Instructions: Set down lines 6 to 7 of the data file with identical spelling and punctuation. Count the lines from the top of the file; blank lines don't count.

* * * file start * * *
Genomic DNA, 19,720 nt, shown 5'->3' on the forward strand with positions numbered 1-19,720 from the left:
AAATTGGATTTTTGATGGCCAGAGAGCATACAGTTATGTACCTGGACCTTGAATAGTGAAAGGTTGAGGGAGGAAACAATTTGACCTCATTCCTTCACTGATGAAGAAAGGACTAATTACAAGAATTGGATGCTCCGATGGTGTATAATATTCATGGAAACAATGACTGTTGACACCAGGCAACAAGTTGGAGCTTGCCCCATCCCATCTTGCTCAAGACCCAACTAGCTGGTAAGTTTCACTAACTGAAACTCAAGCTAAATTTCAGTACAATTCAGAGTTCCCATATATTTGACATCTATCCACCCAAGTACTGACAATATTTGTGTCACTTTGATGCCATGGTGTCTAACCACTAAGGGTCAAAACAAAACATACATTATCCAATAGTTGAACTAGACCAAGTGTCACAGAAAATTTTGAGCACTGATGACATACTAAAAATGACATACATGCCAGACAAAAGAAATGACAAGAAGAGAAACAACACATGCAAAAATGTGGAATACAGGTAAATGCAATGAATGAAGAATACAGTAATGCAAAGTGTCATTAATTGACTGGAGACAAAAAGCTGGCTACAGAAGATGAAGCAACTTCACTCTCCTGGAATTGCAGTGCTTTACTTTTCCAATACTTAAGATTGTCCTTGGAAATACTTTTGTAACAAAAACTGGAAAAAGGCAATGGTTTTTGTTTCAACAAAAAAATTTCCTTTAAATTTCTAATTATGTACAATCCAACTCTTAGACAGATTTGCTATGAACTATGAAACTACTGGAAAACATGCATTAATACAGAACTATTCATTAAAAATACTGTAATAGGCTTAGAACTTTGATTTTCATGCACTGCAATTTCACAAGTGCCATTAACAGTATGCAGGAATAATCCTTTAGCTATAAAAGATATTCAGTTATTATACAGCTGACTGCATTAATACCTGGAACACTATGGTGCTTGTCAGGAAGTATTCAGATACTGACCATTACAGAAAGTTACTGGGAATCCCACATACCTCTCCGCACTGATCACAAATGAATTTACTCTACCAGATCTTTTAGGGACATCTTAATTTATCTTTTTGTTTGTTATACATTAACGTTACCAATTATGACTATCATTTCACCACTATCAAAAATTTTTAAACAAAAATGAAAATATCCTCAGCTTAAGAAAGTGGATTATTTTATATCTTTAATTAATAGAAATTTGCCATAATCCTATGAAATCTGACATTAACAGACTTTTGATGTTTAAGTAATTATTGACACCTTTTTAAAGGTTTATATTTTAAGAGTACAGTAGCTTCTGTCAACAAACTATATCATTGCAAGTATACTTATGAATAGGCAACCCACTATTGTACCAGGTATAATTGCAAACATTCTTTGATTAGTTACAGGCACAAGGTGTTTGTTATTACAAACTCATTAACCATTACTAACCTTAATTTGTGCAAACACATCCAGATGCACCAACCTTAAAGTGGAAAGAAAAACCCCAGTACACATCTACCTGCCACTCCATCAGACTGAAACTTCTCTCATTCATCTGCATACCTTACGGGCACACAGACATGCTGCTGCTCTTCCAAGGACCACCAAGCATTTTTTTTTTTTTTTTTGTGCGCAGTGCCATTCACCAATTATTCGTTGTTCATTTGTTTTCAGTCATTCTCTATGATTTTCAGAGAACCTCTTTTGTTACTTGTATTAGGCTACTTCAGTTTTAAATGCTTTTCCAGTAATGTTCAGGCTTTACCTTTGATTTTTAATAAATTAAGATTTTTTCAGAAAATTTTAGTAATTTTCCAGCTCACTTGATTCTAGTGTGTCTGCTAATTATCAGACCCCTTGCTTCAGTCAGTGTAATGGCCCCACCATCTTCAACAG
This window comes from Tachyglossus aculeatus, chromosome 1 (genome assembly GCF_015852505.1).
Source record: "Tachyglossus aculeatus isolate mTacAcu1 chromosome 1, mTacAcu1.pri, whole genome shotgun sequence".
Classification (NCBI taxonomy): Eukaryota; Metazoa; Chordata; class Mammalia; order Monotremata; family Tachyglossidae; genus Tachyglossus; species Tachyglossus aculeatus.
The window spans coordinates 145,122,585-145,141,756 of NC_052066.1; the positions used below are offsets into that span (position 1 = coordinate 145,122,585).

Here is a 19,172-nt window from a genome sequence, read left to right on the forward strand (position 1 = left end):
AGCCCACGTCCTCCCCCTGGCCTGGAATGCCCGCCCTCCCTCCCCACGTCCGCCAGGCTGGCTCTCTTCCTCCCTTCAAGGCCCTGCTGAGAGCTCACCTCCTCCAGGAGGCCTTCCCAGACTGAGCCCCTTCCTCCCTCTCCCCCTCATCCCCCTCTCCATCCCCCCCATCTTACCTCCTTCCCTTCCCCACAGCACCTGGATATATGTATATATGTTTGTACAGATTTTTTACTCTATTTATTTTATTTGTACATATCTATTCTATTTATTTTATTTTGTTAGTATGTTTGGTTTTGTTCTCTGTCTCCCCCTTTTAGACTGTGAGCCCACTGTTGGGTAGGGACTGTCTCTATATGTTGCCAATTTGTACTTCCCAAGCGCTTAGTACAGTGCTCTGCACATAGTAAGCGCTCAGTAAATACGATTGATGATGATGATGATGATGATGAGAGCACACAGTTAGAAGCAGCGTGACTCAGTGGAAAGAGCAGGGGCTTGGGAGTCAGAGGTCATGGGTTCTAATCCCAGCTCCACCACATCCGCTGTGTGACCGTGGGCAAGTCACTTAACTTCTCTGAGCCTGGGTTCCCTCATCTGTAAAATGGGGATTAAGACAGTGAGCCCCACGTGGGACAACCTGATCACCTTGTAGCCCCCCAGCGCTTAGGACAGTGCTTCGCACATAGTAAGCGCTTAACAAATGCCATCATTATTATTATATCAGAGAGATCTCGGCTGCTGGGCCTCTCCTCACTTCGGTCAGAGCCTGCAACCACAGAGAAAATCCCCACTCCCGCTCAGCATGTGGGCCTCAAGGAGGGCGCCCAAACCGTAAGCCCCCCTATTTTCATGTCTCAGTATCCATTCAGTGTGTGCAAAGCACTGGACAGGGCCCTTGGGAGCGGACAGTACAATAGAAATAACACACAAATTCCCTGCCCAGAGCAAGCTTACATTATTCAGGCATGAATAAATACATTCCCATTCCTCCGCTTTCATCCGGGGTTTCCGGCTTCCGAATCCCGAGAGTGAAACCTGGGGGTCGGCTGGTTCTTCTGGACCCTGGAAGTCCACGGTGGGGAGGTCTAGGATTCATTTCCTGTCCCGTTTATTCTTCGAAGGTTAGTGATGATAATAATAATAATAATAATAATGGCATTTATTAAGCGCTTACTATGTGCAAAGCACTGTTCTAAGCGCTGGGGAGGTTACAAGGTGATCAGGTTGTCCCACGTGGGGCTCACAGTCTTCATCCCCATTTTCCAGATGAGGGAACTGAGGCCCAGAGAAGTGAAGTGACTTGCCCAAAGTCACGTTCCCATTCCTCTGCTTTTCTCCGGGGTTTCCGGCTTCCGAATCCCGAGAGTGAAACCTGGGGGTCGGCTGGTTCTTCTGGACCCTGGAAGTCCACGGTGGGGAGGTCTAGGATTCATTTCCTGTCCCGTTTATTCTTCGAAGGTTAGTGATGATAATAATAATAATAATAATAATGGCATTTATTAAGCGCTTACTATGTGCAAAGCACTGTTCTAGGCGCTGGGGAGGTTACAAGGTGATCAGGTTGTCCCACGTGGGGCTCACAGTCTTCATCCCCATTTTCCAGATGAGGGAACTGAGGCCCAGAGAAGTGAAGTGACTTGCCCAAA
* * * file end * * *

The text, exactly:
The window spans coordinates 145,122,585-145,141,756 of NC_052066.1; the positions used below are offsets into that span (position 1 = coordinate 145,122,585).

Here is a 19,172-nt window from a genome sequence, read left to right on the forward strand (position 1 = left end):